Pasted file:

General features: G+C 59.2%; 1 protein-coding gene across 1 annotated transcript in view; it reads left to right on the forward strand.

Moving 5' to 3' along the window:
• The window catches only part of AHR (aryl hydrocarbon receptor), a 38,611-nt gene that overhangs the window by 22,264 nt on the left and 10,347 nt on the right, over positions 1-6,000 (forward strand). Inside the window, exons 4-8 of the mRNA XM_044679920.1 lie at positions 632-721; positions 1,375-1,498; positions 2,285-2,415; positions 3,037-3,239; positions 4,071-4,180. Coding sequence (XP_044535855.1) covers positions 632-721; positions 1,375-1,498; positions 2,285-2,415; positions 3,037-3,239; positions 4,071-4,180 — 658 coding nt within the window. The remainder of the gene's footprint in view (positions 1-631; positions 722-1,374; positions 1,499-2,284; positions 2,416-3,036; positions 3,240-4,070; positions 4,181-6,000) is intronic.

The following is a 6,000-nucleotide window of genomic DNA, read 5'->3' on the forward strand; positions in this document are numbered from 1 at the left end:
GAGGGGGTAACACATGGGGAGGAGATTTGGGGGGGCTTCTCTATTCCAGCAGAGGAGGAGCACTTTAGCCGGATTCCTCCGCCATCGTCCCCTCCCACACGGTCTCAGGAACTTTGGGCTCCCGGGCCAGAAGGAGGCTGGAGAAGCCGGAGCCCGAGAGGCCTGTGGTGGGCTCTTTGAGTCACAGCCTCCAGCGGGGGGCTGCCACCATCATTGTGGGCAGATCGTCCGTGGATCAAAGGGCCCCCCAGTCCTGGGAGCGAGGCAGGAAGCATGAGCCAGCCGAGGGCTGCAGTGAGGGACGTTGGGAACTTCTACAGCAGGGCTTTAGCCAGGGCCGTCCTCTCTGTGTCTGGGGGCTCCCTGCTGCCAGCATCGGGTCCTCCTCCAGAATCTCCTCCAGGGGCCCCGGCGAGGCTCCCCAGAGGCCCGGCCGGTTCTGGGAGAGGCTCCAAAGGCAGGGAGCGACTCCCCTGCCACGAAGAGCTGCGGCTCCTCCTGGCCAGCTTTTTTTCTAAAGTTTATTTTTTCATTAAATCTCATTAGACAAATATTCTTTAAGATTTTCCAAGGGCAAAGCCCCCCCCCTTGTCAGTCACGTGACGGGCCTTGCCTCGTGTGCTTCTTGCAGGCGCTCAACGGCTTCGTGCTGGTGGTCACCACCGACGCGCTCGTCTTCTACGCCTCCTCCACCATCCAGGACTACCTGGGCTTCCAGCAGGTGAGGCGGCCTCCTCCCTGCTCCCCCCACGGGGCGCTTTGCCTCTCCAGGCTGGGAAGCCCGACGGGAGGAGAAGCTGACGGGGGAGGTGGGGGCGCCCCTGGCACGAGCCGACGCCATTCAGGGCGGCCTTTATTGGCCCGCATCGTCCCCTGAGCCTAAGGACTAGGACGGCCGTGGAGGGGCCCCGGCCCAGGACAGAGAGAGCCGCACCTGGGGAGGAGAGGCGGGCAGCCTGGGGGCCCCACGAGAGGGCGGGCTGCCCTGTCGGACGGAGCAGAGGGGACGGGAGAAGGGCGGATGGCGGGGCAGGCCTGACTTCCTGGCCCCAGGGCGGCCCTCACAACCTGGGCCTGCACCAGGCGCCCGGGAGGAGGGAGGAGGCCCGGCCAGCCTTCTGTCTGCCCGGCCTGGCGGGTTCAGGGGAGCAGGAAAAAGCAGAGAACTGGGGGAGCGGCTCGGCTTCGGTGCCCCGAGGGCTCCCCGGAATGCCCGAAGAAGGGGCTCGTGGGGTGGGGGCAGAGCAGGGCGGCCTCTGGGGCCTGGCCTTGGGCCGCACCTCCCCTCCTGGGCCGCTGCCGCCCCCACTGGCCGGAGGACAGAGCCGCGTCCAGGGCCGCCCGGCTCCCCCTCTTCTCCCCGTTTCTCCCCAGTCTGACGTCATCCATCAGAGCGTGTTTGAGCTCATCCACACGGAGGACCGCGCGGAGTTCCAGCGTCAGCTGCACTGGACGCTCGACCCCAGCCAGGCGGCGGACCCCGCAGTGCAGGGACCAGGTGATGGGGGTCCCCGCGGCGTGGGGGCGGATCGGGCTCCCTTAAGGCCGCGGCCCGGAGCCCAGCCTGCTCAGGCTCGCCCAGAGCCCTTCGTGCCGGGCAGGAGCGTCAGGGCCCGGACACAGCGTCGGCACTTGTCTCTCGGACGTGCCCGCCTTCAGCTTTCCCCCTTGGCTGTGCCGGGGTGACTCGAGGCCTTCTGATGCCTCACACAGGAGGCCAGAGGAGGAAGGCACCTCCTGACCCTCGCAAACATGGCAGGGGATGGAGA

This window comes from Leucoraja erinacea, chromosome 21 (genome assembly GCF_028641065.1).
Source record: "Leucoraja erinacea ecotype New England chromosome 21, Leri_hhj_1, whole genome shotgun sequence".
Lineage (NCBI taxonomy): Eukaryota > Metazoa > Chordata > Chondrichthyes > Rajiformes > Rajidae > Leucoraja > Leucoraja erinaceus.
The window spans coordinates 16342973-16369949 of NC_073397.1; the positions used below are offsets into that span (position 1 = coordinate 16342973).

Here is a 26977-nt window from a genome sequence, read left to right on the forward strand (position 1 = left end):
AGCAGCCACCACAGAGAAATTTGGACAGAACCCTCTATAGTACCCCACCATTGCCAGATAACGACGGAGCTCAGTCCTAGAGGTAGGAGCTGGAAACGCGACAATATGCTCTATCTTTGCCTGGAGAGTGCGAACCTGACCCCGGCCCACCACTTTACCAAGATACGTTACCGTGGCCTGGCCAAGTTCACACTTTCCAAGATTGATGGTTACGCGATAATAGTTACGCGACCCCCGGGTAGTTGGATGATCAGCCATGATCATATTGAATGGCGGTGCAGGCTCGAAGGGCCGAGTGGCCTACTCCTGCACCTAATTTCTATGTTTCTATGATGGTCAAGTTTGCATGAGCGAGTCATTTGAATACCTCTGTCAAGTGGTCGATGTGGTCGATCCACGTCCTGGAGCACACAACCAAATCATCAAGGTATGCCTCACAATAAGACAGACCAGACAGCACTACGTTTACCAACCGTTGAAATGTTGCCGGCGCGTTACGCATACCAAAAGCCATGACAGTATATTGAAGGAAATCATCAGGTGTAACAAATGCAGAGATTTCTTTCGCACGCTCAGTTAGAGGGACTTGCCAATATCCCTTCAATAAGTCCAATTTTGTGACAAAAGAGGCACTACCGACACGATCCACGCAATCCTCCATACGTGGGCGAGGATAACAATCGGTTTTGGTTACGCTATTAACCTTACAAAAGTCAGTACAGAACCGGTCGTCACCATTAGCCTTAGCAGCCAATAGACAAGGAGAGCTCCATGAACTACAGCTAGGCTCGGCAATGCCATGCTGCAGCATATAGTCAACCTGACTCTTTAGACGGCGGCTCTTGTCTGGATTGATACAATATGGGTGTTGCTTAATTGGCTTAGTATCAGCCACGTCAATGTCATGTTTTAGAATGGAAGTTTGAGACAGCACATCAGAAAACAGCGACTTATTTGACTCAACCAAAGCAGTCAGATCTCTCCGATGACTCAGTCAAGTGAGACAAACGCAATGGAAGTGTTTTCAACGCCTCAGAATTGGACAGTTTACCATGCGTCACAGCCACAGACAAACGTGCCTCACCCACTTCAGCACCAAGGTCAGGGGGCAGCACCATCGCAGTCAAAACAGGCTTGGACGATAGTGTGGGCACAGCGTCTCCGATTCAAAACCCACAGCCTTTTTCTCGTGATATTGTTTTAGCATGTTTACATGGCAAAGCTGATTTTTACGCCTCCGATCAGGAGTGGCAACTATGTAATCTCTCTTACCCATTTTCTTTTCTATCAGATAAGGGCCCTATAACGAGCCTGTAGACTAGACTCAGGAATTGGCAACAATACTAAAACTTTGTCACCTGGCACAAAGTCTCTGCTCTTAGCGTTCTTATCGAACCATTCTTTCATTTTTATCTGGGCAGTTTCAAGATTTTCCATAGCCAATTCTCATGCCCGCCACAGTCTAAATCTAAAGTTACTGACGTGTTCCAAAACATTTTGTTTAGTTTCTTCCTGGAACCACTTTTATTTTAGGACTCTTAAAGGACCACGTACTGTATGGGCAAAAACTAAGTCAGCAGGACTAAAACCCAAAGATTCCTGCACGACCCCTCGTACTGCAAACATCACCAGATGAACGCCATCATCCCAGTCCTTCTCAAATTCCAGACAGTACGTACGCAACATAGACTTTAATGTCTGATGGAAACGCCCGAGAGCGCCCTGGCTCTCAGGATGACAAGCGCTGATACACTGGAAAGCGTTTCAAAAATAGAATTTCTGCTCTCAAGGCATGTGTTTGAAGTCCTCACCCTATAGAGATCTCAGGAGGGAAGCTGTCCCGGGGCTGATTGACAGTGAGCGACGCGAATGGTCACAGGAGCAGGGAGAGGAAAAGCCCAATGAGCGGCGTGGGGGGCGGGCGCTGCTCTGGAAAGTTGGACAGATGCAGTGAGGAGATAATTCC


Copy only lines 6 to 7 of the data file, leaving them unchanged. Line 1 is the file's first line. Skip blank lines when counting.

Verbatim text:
This window comes from Leucoraja erinacea, chromosome 21 (genome assembly GCF_028641065.1).
Source record: "Leucoraja erinacea ecotype New England chromosome 21, Leri_hhj_1, whole genome shotgun sequence".